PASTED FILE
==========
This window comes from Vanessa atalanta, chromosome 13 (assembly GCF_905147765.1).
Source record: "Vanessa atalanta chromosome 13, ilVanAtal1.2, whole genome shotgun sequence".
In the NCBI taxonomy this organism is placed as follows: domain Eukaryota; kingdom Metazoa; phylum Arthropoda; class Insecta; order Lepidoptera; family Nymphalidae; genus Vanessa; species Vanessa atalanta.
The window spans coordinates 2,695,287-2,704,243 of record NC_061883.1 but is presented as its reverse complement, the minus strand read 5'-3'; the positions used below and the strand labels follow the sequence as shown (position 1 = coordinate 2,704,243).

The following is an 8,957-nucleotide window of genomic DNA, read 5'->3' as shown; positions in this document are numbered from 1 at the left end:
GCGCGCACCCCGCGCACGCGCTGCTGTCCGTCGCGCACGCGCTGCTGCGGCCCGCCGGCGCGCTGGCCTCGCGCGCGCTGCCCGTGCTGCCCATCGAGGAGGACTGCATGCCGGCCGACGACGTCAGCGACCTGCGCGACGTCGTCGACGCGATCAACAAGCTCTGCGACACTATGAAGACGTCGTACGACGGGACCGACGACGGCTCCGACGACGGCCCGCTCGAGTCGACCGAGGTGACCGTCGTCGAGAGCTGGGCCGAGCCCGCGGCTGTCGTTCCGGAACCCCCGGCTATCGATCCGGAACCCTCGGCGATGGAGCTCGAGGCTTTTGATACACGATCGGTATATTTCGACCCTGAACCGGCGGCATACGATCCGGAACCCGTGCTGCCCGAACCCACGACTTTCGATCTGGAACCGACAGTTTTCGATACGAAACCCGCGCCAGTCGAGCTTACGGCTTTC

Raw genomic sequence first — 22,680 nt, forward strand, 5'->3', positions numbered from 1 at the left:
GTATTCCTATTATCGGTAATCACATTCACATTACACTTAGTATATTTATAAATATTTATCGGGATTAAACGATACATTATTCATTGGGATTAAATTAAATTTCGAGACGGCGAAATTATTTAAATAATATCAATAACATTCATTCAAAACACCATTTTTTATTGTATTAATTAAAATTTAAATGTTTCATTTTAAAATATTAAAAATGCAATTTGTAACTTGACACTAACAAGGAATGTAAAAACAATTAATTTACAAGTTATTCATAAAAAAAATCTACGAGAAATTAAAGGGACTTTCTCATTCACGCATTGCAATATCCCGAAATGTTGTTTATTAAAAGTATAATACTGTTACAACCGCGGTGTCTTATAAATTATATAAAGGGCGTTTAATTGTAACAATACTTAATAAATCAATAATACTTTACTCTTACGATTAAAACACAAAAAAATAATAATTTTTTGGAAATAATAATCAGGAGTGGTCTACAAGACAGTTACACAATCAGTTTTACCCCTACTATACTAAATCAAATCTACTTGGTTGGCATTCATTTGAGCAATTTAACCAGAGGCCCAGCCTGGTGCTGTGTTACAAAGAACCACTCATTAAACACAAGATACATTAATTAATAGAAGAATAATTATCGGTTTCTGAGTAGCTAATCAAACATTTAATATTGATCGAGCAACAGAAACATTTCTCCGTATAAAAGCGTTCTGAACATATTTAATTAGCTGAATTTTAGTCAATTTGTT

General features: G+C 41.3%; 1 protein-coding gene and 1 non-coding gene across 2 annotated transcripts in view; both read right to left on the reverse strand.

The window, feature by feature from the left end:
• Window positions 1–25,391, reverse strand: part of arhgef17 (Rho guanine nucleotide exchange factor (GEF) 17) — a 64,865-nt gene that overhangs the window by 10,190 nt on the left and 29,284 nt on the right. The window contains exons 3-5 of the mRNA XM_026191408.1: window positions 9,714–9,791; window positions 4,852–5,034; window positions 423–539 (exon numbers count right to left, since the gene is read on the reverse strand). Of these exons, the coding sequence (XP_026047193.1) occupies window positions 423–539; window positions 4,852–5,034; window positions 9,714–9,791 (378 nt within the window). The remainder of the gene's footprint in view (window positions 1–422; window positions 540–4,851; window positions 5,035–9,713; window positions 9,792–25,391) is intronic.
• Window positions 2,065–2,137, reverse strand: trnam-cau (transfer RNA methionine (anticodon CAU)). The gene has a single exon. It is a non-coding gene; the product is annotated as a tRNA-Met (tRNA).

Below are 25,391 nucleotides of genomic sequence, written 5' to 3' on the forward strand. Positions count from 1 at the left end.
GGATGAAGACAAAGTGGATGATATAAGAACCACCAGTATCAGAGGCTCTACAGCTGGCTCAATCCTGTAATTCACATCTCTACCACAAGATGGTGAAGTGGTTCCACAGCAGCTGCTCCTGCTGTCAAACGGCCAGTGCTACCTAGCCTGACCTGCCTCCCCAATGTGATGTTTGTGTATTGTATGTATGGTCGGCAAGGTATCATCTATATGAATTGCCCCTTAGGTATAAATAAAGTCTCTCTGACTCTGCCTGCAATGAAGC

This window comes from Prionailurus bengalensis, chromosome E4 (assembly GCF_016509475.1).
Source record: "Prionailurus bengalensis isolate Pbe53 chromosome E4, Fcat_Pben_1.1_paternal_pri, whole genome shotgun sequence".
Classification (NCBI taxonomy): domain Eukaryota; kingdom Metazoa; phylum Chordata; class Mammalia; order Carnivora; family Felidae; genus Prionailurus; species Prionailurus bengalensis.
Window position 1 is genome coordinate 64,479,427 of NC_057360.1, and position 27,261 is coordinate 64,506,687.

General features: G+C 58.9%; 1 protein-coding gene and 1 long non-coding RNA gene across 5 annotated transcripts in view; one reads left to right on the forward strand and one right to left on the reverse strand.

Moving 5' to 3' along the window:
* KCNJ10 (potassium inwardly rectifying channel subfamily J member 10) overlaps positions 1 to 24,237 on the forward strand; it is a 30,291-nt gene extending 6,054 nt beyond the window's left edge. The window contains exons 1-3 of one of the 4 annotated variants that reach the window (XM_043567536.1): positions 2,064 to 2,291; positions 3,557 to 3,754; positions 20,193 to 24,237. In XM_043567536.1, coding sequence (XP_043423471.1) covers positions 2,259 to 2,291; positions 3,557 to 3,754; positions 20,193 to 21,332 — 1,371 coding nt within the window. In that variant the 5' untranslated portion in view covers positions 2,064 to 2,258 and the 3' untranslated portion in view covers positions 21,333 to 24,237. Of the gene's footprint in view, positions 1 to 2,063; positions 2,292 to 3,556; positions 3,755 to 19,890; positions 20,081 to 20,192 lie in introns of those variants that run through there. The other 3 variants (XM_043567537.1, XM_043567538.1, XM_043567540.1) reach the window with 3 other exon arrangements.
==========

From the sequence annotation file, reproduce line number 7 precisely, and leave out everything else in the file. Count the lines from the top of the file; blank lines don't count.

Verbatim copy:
Raw genomic sequence first — 22,680 nt, forward strand, 5'->3', positions numbered from 1 at the left: